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PR Stunt Watch: Deliveroo's Christmas Sproutwich and Gregg's posh collab with Fenwick

Christmas and food is rich territory for playful creatives. Tis the season to go bonkers with festive dishes, ingredients, and dining occasions.

This year, Aldi launched a Pigs in Blankets Café, as covered in this column by Gavin Lewis a couple of weeks ago. Deliveroo has just dropped its Christmas Sproutwich. A high-end sandwich packed with bacon, Emmental, roasted sprout halves and fried sprout shavings in an ‘artisan sprout infused focaccia’. Meanwhile, Ikea has gone balls out, literally with its giant turkey meatball. Yum.

In recent years Subway unleashed 6ft pigs in blankets sandwich; Heinz created the Christmas dinner soup; Wembley Park dished up Christmas dinner ice cream to shoppers and the list really does go on and on. And way back in 2010, my agency Cow created the Sprout Whopper for Burger King. ‘Always there first’ sniffed Cow gaffer Sian Morgan when she saw The Sproutwich. Meeow.

I can’t help but feel that I helped spawn a monster with the trend for wacky Christmas confections with one of my own efforts of Christmases past. This week saw the 10th anniversary of GAME’s Christmas Tinner. Ten years on and I’m still talking about it (sorry Pete).

As this is the season to be jolly, and one tries, there was one Christmas brand collaboration that really has caught the eye, simply because it’s been unavoidable in the news.

That’s’ because Newcastle’s two culinary giants, from opposite ends of the spectrum, have converged to create a ‘Parisian bistro’ experience for Christmas shoppers. The emphasis of the food offering here is more on fine-dining craft that Christmas crazy.

Fenwick’s department store has been a fixture in Newcastle since 1882. Swish. Posh. Upmarket. Then there’s Greggs, which has gone on to become the closest thing Britain has to a fast-food national treasure. Now they’ve come together for a whole month in Fenwick’s restaurant to create Bistro Greggs.

The menu is a blend of fancy bistro classics and Greggs much-loved staples. Greggs Benedict for example sees poached eggs and ham served with hollandaise sauce on top of a Greggs sausage, bean and cheese melt. And it looks excellent.

Bistro Greggs borrows other fetishes and touches from upmarket eateries, such as a ‘Press for Steak Bake’ button at every table - a nod to Soho’s flash Bob Bob Ricard and its famous ‘Press For Champagne’ button (I recently had a disastrous first date there and she pressed the button almost compulsively, perhaps reflecting the predicament she found herself in.)

The Guardian purred: “The detail in the pop-up is impressive, from the Fenwick green banquettes to the Greggs blue cushions, to the toile de jouy wallpaper that includes images of the Angel of the North, the Tyne Bridge and pigeons eyeing up a Greggs sausage roll”.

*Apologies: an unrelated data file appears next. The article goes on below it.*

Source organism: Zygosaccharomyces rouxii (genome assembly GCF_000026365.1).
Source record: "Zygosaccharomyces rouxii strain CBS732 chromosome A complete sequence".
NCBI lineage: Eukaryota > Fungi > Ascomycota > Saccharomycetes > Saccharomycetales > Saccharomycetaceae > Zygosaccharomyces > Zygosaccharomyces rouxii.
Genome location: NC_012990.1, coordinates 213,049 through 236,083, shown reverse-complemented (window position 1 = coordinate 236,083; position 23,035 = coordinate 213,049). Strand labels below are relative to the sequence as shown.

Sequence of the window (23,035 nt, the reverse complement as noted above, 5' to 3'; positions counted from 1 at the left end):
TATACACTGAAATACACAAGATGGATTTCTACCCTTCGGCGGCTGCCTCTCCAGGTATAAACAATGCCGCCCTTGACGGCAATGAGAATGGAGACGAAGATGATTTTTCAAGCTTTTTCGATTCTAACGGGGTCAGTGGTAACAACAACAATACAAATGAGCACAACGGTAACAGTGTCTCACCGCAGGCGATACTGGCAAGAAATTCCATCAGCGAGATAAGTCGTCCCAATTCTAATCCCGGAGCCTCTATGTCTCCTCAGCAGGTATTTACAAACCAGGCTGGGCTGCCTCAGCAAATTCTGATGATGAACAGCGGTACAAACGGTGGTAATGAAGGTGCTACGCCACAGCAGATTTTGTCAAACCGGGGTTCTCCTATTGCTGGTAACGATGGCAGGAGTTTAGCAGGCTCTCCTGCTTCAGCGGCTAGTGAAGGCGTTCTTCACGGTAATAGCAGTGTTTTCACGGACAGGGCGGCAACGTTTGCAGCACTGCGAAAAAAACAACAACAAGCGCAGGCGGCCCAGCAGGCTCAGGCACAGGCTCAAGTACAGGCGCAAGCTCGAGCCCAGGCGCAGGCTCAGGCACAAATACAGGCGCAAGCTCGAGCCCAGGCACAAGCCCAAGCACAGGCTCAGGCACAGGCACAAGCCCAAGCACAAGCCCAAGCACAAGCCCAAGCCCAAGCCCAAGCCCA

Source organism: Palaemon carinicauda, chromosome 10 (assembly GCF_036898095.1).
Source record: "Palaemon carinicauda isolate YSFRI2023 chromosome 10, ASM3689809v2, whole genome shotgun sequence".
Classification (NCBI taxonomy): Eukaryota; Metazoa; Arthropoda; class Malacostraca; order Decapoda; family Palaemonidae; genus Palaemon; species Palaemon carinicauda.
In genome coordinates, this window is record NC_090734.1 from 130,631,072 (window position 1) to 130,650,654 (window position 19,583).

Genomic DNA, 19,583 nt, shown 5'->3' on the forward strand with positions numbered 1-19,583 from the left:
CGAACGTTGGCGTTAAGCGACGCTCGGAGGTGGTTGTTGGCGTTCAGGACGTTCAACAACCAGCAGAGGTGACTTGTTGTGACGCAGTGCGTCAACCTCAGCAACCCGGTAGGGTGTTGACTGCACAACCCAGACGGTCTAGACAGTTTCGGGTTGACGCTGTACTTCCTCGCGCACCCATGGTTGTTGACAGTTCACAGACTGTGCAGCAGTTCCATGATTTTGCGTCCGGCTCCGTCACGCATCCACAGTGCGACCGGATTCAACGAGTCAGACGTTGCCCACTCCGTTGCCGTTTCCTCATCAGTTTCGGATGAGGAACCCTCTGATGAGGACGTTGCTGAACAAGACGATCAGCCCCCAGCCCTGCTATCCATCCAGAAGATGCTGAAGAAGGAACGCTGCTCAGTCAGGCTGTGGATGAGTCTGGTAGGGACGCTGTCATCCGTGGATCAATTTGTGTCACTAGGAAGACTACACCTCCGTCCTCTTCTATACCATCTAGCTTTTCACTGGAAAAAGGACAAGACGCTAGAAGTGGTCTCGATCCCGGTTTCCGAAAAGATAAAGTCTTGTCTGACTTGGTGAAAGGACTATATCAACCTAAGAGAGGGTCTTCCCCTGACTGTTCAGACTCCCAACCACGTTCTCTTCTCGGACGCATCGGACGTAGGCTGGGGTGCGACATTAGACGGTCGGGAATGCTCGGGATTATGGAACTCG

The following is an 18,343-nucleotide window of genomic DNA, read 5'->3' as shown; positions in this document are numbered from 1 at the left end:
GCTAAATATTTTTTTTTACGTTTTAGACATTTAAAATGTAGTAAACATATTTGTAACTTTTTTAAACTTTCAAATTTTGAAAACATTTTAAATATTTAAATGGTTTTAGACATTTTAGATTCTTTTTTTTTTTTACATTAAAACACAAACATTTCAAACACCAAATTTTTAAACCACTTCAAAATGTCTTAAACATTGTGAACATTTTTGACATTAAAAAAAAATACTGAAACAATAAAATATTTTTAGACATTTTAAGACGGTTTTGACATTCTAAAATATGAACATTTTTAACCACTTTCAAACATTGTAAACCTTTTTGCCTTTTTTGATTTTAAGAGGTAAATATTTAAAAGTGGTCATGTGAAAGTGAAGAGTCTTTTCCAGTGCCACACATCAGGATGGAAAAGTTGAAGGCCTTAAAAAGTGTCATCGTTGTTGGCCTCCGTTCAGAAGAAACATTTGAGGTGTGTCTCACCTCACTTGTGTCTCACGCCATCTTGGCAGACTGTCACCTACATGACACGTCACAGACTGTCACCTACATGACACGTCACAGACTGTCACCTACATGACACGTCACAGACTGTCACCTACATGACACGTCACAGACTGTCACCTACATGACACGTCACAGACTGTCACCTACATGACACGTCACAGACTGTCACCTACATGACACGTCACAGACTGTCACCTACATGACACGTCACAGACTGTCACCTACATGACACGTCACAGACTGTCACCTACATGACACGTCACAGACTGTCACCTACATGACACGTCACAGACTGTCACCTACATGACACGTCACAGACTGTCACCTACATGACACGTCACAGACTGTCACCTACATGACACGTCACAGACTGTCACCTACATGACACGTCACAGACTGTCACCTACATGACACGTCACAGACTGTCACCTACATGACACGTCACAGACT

When Jan Moir, the often acidic and acerbic Daily Mail columnist who spends most of her waking hours sinking her claws into Meghan and Harry, goes out of her way (to Newcastle) to write a glowing double-page spread you know you’ve got a big hit.

Fabulous as Bistro Greggs is, is it my favourite ever Greggs Christmas campaign? No. I’m still a fanboy of the Greggs advent calendar from 2017.

Sadly, it became notorious after the first tsunami of coverage hit, as observant Christians noticed that in a nativity scene the baby Jesus, our Lord and saviour, had been replaced in his manger by a Greggs sausage roll. The Evangelicals were not amused. At the time, the lead creative behind the calendar (hello again, Pete!) described the backlash to this honest oversight to me as ‘the worst 24 hours of my life’. And that’s probably why you won’t find any heavy Christmas, let alone nativity, references at Bistro Greggs.

All those mince pies, pigs in blankets, giant turkey meatballs, Christmas Sproutwiches and Greggs Benedicts means that you may be thinking about a diet for the New Year. If you are not, PR-land almost certainly is. 

We close with one PR agency that got off the front foot – and most certainly too hastily - with a piece of ‘research’ (which I use in the loosest possible terms) that only came to light thanks to an appalled New Scientist journalist

Ethiopia. There’s a neat symmetry given the connection between Ethiopia, Christmas, and food (or, historically, the lack of).

Occasionally, there are stories signed could not imagine even as a piece of satire. The only thing this press release was missing was the headline ‘Let them Know It’s Christmas Time’ and a quote from Bob Geldolf.

Merry Christmas, one and all.

This week's PR Stunt Watch was written by Mark Perkins, executive creative director at creative comms agency Cow.

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